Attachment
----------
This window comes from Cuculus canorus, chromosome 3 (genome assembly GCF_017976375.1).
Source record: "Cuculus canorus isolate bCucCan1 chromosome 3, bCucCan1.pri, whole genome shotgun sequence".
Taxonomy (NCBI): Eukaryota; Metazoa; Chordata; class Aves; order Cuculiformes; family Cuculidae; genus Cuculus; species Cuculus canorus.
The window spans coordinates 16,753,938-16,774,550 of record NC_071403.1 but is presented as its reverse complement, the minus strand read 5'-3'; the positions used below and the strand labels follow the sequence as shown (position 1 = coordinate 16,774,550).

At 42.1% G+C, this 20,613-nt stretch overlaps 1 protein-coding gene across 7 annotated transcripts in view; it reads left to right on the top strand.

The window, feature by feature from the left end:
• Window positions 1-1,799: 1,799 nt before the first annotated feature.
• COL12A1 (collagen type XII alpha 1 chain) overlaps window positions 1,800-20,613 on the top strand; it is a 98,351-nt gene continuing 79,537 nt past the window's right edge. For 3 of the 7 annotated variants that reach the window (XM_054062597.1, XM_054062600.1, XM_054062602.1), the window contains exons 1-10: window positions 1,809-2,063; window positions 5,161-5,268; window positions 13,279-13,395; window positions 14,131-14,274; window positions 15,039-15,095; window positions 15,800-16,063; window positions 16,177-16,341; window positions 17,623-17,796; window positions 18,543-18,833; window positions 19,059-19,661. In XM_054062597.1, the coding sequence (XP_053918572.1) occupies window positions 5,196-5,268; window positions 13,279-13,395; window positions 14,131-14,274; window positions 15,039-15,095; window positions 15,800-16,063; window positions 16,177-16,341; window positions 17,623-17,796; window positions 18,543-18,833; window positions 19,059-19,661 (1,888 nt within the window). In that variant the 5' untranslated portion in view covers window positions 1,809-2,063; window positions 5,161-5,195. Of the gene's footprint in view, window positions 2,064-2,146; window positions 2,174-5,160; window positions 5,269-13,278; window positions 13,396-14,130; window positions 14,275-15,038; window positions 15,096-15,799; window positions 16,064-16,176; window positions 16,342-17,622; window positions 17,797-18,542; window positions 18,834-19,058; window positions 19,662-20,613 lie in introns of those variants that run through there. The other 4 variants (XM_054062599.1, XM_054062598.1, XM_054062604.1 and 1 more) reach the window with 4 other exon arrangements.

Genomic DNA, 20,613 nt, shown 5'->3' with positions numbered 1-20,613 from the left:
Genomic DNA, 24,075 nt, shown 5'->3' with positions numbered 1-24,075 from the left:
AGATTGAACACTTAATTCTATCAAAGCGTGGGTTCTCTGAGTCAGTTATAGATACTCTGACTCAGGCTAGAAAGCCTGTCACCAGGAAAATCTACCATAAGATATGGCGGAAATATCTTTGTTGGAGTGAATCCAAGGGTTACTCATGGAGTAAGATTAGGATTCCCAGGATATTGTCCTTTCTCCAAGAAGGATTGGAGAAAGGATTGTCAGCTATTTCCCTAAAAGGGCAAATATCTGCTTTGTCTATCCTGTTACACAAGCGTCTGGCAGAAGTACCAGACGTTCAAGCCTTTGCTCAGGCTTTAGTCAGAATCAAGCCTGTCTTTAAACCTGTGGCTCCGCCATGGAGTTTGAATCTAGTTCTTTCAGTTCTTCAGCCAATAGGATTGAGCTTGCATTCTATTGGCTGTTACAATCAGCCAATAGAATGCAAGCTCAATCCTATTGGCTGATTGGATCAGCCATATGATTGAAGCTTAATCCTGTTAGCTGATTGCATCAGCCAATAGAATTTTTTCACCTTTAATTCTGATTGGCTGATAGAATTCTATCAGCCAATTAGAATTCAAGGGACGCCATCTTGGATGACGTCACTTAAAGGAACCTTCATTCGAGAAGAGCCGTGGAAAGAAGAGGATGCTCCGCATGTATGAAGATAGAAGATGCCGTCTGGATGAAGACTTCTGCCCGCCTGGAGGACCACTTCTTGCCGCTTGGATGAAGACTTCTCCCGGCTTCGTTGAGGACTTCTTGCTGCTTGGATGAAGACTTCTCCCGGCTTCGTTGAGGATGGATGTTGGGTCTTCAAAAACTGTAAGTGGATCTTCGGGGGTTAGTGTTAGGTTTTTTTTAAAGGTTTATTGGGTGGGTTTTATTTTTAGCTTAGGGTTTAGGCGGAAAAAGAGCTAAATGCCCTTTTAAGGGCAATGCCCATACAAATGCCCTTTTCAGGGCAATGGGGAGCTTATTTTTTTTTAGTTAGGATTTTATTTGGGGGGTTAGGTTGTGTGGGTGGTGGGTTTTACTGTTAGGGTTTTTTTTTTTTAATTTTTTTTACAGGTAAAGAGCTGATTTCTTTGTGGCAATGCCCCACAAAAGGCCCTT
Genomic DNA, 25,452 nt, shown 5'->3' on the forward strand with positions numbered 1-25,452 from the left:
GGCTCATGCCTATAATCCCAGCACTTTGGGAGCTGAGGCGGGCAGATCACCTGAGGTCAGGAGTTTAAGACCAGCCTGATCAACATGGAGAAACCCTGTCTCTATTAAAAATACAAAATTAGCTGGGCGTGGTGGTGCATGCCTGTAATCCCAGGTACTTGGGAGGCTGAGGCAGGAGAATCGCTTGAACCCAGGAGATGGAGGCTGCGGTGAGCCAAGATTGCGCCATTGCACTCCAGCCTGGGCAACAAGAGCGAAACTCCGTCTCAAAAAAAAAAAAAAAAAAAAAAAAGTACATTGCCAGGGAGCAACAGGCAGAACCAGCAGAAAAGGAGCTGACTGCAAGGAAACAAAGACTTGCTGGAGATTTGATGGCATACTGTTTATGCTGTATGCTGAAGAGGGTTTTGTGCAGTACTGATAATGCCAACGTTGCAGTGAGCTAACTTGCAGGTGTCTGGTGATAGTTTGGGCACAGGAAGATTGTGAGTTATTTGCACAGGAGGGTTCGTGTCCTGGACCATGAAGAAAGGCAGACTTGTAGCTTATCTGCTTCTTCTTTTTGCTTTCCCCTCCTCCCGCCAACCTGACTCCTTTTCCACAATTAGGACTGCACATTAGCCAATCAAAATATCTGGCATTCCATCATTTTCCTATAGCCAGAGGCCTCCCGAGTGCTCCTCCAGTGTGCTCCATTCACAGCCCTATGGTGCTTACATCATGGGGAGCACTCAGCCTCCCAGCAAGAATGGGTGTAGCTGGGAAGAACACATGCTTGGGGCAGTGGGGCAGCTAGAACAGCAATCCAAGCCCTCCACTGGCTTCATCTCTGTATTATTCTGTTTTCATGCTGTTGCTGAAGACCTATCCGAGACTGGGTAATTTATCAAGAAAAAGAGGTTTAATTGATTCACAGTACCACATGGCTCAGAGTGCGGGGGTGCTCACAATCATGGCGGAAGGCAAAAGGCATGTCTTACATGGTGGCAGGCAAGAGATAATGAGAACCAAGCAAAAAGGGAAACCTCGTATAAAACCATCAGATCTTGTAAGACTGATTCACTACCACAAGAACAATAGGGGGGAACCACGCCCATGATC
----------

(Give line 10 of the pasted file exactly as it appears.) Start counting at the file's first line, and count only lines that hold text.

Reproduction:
Genomic DNA, 24,075 nt, shown 5'->3' with positions numbered 1-24,075 from the left: